Journal Information
Vol. 39. Issue. 5.September - October 2019
Pages 455-562
Vol. 39. Issue. 5.September - October 2019
Pages 455-562
Open Access
The odd situation of pancreas transplantation in Spain
La extraña situación del trasplante de páncreas en España
Luís Muñoz-Bellvísa,b,c
a Servicio de Cirugía General y del Aparato Digestivo, Hospital Universitario de Salamanca, Universidad de Salamanca, Salamanca, Spain
b Instituto de Investigación Biomédica de Salamanca (IBSAL), Salamanca, Spain
c Centro de Investigación Biomédica en Red Cáncer (CIBERONC), Madrid, Spain
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This year marks the 35th anniversary of the first pancreas transplant performed in Spain under the leadership of professors Laureano Fernández Cruz and Salvador Gil Vernet at Hospital Clinic in Barcelona.1 Since then, more than 1700 procedures have been performed in Spain, mainly simultaneous pancreas-kidney (SPK) transplants.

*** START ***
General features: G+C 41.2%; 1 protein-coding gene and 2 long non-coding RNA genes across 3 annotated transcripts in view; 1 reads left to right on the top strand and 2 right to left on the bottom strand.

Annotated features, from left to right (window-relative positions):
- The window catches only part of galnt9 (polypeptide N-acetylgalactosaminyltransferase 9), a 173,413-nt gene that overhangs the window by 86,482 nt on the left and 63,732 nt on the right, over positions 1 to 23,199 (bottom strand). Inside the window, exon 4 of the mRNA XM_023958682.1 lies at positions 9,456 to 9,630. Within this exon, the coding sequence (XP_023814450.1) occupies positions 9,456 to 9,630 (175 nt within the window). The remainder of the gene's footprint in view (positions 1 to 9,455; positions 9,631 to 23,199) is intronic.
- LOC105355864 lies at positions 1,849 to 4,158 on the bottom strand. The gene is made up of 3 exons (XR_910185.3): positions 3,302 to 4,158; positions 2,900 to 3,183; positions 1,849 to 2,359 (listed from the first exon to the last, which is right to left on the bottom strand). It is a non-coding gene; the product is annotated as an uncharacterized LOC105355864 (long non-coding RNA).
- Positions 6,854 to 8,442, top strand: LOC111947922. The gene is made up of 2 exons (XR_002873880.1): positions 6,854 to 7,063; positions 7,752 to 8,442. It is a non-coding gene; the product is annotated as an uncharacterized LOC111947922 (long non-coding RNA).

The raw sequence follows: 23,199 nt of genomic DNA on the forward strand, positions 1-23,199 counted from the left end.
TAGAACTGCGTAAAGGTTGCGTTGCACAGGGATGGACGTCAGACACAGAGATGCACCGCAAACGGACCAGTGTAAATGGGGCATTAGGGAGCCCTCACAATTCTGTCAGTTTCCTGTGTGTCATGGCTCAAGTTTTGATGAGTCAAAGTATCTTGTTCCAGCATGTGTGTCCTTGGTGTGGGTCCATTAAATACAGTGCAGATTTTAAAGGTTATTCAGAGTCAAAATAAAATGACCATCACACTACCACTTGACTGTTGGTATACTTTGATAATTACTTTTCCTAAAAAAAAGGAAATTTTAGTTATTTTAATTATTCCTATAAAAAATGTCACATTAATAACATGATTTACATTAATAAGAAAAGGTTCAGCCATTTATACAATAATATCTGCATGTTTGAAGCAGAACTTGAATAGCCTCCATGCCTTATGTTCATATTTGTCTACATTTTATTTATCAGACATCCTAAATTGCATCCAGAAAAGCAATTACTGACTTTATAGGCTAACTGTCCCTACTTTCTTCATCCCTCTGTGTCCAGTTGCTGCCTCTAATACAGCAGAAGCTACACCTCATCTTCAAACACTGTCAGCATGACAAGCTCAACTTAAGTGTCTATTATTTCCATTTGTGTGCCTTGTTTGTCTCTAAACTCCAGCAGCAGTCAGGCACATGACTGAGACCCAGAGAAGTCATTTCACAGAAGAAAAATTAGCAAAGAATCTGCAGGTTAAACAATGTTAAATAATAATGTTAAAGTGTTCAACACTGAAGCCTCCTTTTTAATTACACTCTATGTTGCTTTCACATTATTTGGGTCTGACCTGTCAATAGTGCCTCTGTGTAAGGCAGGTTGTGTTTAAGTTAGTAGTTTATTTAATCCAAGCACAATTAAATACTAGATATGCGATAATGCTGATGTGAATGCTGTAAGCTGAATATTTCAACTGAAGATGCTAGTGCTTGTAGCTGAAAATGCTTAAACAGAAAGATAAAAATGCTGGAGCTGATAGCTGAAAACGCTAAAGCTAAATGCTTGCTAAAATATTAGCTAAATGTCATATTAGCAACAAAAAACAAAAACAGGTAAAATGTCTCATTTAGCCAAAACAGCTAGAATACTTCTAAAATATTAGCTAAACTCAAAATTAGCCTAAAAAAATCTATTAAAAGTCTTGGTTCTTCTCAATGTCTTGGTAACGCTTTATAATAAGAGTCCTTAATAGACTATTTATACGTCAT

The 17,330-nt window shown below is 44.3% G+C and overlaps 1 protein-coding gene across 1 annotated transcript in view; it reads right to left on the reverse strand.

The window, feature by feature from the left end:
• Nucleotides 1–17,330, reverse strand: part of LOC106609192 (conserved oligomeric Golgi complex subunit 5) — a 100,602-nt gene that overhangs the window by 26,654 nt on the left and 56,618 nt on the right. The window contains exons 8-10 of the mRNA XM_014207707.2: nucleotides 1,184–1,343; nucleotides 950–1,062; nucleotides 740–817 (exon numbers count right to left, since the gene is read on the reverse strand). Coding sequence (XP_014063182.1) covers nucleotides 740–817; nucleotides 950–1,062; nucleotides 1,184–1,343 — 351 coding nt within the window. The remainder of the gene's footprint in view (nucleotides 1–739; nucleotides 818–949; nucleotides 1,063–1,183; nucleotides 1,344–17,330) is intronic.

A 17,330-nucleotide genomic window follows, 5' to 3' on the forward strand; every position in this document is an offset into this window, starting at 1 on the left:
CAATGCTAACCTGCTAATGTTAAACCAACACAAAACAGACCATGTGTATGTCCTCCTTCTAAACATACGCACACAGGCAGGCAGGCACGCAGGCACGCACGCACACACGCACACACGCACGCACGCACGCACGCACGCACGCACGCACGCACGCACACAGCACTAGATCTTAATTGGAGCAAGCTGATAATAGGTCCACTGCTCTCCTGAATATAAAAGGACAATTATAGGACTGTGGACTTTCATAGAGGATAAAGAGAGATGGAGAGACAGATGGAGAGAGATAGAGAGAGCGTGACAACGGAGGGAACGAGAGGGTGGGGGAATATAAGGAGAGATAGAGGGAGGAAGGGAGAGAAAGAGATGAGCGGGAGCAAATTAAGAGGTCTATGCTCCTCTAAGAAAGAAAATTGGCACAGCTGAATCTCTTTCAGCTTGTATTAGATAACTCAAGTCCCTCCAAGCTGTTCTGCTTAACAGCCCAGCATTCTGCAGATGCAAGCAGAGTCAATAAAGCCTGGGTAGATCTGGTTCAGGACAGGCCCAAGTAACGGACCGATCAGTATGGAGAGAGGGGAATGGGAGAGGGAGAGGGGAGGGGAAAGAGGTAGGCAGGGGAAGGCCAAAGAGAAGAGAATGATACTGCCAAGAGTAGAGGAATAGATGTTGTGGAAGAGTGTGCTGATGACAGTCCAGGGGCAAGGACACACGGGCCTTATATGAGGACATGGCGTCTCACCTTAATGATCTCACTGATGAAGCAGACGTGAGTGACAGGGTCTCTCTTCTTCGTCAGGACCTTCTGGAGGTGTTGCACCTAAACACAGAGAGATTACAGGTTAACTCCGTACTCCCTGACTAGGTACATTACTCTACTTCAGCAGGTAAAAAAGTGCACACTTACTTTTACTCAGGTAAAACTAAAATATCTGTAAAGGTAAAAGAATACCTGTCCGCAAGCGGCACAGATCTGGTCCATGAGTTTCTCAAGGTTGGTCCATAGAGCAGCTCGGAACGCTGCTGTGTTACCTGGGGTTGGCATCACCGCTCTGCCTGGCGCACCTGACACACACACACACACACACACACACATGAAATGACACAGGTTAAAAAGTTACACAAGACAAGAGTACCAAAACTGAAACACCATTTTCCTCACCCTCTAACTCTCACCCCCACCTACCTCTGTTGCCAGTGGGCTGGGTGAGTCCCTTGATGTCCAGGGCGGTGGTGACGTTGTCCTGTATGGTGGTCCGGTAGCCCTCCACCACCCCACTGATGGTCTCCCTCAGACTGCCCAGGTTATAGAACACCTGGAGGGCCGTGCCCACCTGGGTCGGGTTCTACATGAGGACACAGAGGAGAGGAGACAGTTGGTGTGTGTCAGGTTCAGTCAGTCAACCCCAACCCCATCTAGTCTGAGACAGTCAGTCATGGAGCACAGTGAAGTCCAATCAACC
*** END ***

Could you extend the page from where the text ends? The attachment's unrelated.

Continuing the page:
Pancreas transplantation has taken a long time to reach maturity as compared to the transplant of other solid organs, but the huge advances in recent years in both the surgical technique and the management of these patients have lead to excellent outcomes. Nowadays, five year patient survival is over 90%, the decrease in surgical complications is reflected by only 6% pancreas graft losses in the first 90 days after transplantation,2 and pancreas graft survival is above 85% at one year and 74% at five years, respectively.3 It has to be said, however, that there is still no standard method for assessing graft function and so the different series have tended to use different methods.